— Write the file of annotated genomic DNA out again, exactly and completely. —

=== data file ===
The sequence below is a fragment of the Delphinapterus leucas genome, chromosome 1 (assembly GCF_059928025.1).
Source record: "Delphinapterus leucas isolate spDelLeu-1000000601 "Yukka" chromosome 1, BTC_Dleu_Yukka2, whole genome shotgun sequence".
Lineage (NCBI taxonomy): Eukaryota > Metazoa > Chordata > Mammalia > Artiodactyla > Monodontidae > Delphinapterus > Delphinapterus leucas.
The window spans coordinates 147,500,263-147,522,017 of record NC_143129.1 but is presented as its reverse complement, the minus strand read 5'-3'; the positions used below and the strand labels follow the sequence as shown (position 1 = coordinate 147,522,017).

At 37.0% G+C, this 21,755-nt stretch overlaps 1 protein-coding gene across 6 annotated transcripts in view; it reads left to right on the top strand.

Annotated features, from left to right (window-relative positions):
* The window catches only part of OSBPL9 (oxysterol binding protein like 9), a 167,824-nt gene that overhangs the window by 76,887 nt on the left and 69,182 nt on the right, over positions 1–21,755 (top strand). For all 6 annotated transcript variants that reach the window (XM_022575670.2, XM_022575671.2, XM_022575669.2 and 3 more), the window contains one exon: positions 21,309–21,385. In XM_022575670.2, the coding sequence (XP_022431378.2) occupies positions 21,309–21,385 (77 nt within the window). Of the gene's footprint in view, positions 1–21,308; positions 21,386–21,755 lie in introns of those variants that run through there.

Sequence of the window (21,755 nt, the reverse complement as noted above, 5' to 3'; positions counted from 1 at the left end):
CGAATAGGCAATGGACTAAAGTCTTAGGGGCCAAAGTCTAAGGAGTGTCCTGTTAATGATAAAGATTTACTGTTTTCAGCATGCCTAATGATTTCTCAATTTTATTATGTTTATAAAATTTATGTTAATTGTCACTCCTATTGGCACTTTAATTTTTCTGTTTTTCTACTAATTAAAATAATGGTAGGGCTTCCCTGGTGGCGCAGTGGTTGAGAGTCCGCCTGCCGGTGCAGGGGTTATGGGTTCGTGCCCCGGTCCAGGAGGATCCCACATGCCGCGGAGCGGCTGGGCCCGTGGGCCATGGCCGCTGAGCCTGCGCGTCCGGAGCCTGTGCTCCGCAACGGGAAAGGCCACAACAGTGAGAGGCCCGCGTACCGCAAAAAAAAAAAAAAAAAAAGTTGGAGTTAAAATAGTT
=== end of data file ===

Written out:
The sequence below is a fragment of the Delphinapterus leucas genome, chromosome 1 (assembly GCF_059928025.1).
Source record: "Delphinapterus leucas isolate spDelLeu-1000000601 "Yukka" chromosome 1, BTC_Dleu_Yukka2, whole genome shotgun sequence".
Lineage (NCBI taxonomy): Eukaryota > Metazoa > Chordata > Mammalia > Artiodactyla > Monodontidae > Delphinapterus > Delphinapterus leucas.
The window spans coordinates 147,500,263-147,522,017 of record NC_143129.1 but is presented as its reverse complement, the minus strand read 5'-3'; the positions used below and the strand labels follow the sequence as shown (position 1 = coordinate 147,522,017).

At 37.0% G+C, this 21,755-nt stretch overlaps 1 protein-coding gene across 6 annotated transcripts in view; it reads left to right on the top strand.

Annotated features, from left to right (window-relative positions):
* The window catches only part of OSBPL9 (oxysterol binding protein like 9), a 167,824-nt gene that overhangs the window by 76,887 nt on the left and 69,182 nt on the right, over positions 1–21,755 (top strand). For all 6 annotated transcript variants that reach the window (XM_022575670.2, XM_022575671.2, XM_022575669.2 and 3 more), the window contains one exon: positions 21,309–21,385. In XM_022575670.2, the coding sequence (XP_022431378.2) occupies positions 21,309–21,385 (77 nt within the window). Of the gene's footprint in view, positions 1–21,308; positions 21,386–21,755 lie in introns of those variants that run through there.

Sequence of the window (21,755 nt, the reverse complement as noted above, 5' to 3'; positions counted from 1 at the left end):
CGAATAGGCAATGGACTAAAGTCTTAGGGGCCAAAGTCTAAGGAGTGTCCTGTTAATGATAAAGATTTACTGTTTTCAGCATGCCTAATGATTTCTCAATTTTATTATGTTTATAAAATTTATGTTAATTGTCACTCCTATTGGCACTTTAATTTTTCTGTTTTTCTACTAATTAAAATAATGGTAGGGCTTCCCTGGTGGCGCAGTGGTTGAGAGTCCGCCTGCCGGTGCAGGGGTTATGGGTTCGTGCCCCGGTCCAGGAGGATCCCACATGCCGCGGAGCGGCTGGGCCCGTGGGCCATGGCCGCTGAGCCTGCGCGTCCGGAGCCTGTGCTCCGCAACGGGAAAGGCCACAACAGTGAGAGGCCCGCGTACCGCAAAAAAAAAAAAAAAAAAAGTTGGAGTTAAAATAGTT